The examples used throughout this book reference several database tables. The schemas and data for these tables are listed in this appendix. Because of its low cost, wide availability, and ease of use, all tables were designed using Microsoft Access. Because
Access is a desktop database, I don’t recommend using it in production environments, especially where many concurrent users are expected to use the database.
Access isn’t designed for heavy concurrent use and may experience scalability and performance issues if placed under load. Additionally, there are limits on the amount of data that can reliably be stored in an Access database.
For production applications, I recommend you use an enterprise-level database, such as Microsoft SQL Server, Oracle, DB2, Informix, Sybase, MySQL, or PostgreSQL.
These databases provide advanced features and functionality, such as stored procedures and triggers, and are specially tuned for handling multiple concurrent requests and massive amounts of data.
Figure 2-13. Bookmarks are useful if you need to jump back and forth between different locations. To move to a bookmark, open the Go To dialog box (F5), and then select Bookmark from the list at left.
The drop-down list at right lists all the bookmarks in your document. Simply choose one from the list.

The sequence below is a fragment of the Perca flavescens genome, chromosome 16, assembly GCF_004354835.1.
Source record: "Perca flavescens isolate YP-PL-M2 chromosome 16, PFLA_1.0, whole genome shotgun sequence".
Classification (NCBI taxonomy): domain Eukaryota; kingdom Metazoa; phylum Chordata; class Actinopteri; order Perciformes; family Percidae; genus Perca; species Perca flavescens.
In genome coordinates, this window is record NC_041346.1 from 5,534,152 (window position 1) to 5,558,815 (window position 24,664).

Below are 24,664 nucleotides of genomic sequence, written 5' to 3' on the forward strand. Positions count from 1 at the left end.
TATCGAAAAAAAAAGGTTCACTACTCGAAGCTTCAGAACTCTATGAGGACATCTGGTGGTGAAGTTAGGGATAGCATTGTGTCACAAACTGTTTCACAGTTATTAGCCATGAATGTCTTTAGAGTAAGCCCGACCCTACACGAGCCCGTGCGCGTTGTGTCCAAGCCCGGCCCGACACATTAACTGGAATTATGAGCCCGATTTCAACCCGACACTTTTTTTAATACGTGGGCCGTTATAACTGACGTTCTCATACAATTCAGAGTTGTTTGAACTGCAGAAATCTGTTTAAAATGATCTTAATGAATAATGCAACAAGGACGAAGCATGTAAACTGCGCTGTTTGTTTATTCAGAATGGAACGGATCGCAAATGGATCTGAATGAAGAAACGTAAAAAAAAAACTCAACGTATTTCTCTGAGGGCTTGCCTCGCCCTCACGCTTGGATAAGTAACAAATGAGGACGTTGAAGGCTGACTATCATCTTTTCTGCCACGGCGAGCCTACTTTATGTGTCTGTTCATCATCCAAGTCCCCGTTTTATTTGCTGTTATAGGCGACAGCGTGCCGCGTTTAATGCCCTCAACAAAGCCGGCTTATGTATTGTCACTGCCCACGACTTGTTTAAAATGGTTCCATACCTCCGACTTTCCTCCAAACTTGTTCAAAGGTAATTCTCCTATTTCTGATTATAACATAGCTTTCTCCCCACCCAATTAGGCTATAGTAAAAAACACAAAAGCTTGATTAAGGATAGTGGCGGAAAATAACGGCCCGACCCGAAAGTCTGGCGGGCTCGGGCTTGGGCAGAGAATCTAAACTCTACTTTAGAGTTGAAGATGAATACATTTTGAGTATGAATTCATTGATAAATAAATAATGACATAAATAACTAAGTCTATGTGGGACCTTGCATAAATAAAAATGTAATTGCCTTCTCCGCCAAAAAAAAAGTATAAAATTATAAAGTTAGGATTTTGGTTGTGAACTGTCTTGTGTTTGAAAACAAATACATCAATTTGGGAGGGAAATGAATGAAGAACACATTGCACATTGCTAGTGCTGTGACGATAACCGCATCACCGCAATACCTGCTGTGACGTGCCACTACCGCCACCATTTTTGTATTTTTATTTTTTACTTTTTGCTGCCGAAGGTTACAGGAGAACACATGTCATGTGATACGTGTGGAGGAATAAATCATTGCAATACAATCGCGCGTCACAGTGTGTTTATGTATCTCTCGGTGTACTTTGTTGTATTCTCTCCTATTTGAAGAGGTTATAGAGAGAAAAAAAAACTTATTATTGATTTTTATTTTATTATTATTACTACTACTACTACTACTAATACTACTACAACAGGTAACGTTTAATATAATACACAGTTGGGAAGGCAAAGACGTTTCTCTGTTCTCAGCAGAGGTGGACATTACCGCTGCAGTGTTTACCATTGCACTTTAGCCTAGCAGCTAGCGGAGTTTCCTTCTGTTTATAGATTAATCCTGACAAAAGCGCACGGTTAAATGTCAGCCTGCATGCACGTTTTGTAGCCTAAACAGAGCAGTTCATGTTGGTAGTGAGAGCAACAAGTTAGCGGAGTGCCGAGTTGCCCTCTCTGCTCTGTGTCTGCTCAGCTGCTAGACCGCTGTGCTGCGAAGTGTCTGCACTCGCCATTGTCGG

The Find, Replace, and Go To dialog boxes have memory. While you’re working in a document, it remembers the tab and list items you last used. So, if earlier you found a particular bookmark, then the next time you click Go To (or press F5), Word finds that same bookmark.
About the only reason you’d want to delete a bookmark is if your list’s getting cluttered and it’s hard to find the bookmark you want. In any case, it’s easy to delete bookmarks using the same dialog box you use to create them (Figure 2-12). Just pick the soon-to-be-terminated bookmark from the list and click Delete. It’s a goner.
Cutting, Copying, and Pasting
When it comes time to edit your text and shape it into a masterpiece of communication, the job is all about cutting, copying, and pasting. Compared to actually using scissors and paste (which is what writers and editors did in the pre-PC era), Word makes manipulating text almost effortless. You’re free to experiment, moving words, sentences, and paragraphs around until you’ve got everything just right.
When I was in high school in Hondo, Texas, I hunted for varmints all winter long. Furs were bringing good prices, and I could make some good spending money from selling them. Even though I was after anything with fur that I could sell, we always just called it
“coon hunting.” There were three ways that we hunted back then.
First, and my favorite, was walking the creeks at night with my dogs and letting them tree the varmints. My dogs were not noisy hounds, but rather quiet Border Collies that would only bark if they had something treed, and even then, they did not bark a lot. I trained them to be quiet so as not to scare off the rest of the critters along the creek. Also, I didn’t always have permission to hunt on all the places along the creeks where I walked. Back then, nobody really cared about me hunting for coons along the creeks.
That changed a few years later when fur prices got really high. I did this type of hunting by myself, and when I was most serious about the hunt.